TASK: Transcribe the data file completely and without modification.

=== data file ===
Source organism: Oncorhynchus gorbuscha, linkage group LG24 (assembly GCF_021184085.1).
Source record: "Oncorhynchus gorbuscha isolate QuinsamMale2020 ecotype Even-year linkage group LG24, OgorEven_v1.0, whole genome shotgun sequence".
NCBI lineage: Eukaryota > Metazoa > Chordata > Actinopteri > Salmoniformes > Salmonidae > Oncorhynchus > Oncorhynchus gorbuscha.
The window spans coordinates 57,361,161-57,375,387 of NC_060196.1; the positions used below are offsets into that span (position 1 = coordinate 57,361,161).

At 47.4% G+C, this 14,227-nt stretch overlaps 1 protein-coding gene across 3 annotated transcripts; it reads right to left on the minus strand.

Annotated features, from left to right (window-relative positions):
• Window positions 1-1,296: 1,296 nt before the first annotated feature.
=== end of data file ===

Source organism: Oncorhynchus gorbuscha, linkage group LG24 (assembly GCF_021184085.1).
Source record: "Oncorhynchus gorbuscha isolate QuinsamMale2020 ecotype Even-year linkage group LG24, OgorEven_v1.0, whole genome shotgun sequence".
NCBI lineage: Eukaryota > Metazoa > Chordata > Actinopteri > Salmoniformes > Salmonidae > Oncorhynchus > Oncorhynchus gorbuscha.
The window spans coordinates 57,361,161-57,375,387 of NC_060196.1; the positions used below are offsets into that span (position 1 = coordinate 57,361,161).

At 47.4% G+C, this 14,227-nt stretch overlaps 1 protein-coding gene across 3 annotated transcripts; it reads right to left on the minus strand.

Annotated features, from left to right (window-relative positions):
• Window positions 1-1,296: 1,296 nt before the first annotated feature.